Next to Frnakenstein Must be Destroyed (1969) this, the last Hammer Frankenstein film to be made,is one of the best,being both moving and chilling. It also happens to be one of director Terence Fisher's most powerful films and includes his 'trademark' moment of something nasty suddenly smashing through a door or window, in this case the hulking monster crashing through a window to brutally murder the director of the lunatic asylum, the claustrophobic setting for most of the film. Peter Cushing is back as the notorious Baron Frankenstein and, as always,steals the show. His portrayal of the ruthless, pyschopathic Baron (supposedly a prisoner in the asylum but in reality totally in control) is nothing short of brilliant, and in many ways he conjures the same sort of eerie fascination as do the likes of Norman Bates and Hannibal Lector. The last shot of him, sweeping up the mess in his lab and idly chatting about creating a new monster, the scene shot through bars,clearly indicates that now the Baron is well and truly insane and will remain locked up for the rest of his life, a low key if fitting end for Hammer's Frankenstein saga. Dave Prowse (of Darth Vader fame) stars as the Baron's latest creation, a lumbering caveman-like brute - surely one of the most grotesque 'models' on the long range of Frankenstein monsters. He's also quite pathetic, and scenes of him trying to play the violin or chalk up mathematical equations are quite touching. The whole film builds to a marvellous crescendo, helped enormously by composer James Bernard's powerful score:while thunder booms and lightning flares and the inmates of the asylum gibber and pray, the monster goes on the rampage, rooting about in the asylum graveyard for its 'old' body...All in all, a Hammer masterpiece albeit one not duly recognized by many critics.
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1 of 1 people found the following review helpful
4.0 out of 5 stars Neolithic Lobotomy Gone Astray., 5 Oct 2013
By 
Spike Owen "John Rouse Merriott Chard" (Birmingham, England.) - See all my reviews
(TOP 500 REVIEWER)   
Frankenstein and the Monster from Hell is directed by Terence Fisher and written by John Elder (AKA: Anthony Hinds). It stars Peter Cushing, David Prowse, Shane Briant, Madeline Smith and John Stratton. Music is by James Bernard and cinematography by Brian Probyn.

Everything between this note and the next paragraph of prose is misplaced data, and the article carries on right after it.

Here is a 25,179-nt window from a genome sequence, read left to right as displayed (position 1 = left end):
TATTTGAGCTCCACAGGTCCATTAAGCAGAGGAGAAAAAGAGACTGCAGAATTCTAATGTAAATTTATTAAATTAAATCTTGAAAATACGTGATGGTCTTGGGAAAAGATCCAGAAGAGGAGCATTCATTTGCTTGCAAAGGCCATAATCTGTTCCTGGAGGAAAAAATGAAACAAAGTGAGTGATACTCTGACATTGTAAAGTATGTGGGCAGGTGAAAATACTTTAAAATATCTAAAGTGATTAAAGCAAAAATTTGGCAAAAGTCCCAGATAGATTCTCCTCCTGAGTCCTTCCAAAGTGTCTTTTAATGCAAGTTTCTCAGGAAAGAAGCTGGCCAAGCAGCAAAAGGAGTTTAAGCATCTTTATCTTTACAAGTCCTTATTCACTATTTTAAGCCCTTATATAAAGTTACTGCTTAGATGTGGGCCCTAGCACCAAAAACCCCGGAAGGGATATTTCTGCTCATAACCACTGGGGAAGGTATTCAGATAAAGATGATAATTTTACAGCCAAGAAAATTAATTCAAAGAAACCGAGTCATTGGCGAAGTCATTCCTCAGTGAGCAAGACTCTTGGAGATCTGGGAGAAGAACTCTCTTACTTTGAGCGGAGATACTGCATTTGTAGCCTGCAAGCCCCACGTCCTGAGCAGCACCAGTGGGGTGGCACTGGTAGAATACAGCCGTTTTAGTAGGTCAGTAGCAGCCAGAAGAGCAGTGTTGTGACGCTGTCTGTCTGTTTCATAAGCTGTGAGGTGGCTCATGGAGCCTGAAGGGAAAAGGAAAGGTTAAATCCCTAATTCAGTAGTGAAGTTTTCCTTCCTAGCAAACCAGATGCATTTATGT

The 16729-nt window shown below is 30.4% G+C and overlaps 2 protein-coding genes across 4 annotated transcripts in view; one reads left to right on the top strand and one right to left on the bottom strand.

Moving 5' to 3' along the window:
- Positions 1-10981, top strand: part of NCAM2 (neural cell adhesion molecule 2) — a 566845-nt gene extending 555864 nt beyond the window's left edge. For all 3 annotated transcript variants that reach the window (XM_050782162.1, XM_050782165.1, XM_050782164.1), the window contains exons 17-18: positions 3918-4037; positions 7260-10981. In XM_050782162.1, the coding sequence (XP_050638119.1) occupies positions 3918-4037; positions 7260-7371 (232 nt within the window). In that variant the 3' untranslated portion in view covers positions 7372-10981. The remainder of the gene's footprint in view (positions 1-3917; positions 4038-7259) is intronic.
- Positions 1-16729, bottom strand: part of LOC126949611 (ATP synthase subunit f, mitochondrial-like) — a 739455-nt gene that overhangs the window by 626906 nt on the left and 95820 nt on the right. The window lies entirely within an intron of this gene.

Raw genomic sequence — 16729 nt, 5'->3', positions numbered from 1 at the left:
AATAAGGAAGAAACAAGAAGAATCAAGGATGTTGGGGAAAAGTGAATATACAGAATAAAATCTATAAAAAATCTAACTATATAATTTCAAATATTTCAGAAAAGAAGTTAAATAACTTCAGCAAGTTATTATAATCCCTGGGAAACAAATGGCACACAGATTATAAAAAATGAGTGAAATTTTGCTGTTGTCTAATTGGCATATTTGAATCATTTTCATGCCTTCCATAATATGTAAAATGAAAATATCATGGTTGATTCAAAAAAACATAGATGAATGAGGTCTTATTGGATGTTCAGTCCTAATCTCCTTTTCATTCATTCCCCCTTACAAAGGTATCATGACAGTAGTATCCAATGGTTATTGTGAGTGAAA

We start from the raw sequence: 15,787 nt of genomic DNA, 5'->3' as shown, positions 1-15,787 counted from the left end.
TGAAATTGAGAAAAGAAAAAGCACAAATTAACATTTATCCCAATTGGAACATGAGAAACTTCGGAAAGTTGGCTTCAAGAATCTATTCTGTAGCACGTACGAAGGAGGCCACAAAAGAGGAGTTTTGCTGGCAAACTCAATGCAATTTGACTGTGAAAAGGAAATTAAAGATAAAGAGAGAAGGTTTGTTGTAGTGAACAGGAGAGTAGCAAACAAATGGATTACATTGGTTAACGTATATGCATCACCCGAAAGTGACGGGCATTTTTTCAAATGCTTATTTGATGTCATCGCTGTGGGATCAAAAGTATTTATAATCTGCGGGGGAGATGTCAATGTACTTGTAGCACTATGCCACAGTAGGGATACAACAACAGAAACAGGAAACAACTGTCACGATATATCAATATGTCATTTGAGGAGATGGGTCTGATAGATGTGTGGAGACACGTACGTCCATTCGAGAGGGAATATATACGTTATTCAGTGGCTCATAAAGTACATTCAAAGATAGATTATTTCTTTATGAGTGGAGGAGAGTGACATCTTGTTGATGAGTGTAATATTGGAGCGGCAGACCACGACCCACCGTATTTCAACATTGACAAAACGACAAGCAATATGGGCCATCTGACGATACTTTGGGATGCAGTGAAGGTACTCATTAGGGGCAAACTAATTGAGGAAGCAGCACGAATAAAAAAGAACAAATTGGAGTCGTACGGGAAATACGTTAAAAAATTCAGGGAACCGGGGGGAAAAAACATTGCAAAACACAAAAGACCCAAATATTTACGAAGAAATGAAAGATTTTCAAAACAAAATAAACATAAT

Working under the name of Doctor Victor, Baron Victor Frankenstein (Cushing) is head physician at an asylum for the criminally insane. When Simon Helder (Briant), a gifted doctor himself and a follower of Frankenstein's work, is committed to the asylum on sentence of sorcery, the pair quickly form a partnership that will unleash Frankenstein's latest project...

Actually made in 1972 but released two years later, Frankenstein and the Monster from Hell came out as Hammer Horror was limping along on its last legs. It was to be the last in the Frankenstein series and the last film directed by the brilliant Fisher. The reputation of the film is a very mixed one, certainly the box office returns and critical notices at the time point it out as a misfire. But what I have come to find is that staunch Hammer Horror fans have a kind regard towards the film, and I think that is fair given that it pretty much goes back to past glories, if not in scope, but in narrative and atmospheric toning.

Yes it is viable to say that it's pretty much a rejig of the earlier Revenge of Frankenstein, so in that it's a bit lazy, but I like to think that the return of Cushing, Fisher and Hinds suggests they were making one for the fans here, and it's not without merits in spite of familiarity and budgetary restrictions. It's great to have Cushing back as Victor, his personal life woes giving him a gaunt look that suits Frankenstein's character arc no end, this in spite of the daft wig he dons and a moment of Superman type heroics that doesn't quite sit right. Briant is ebullient and good foil in the mixed up surgeon stakes, and Smith adds the Hammer Glamour without having to strip naked.

Why? Why? Why?

But it's with the setting, the asylum and its characters, and the monster itself where it hits heights not acknowledged by the critics. Prowse's monster is a return to tragicreature territory, with the brain of a genius who wanted out of life, the hands of a skilled craftsman and a Neolithic monstrosity of a body, once the creature knows what he has become his sadness pours out in droves. Prowse doing a great job of conveying such tragedy with visual reactions and bodily movements. The mask unfortunately means when it speaks the lips don't move, but it's a fine Hammer creation regardless.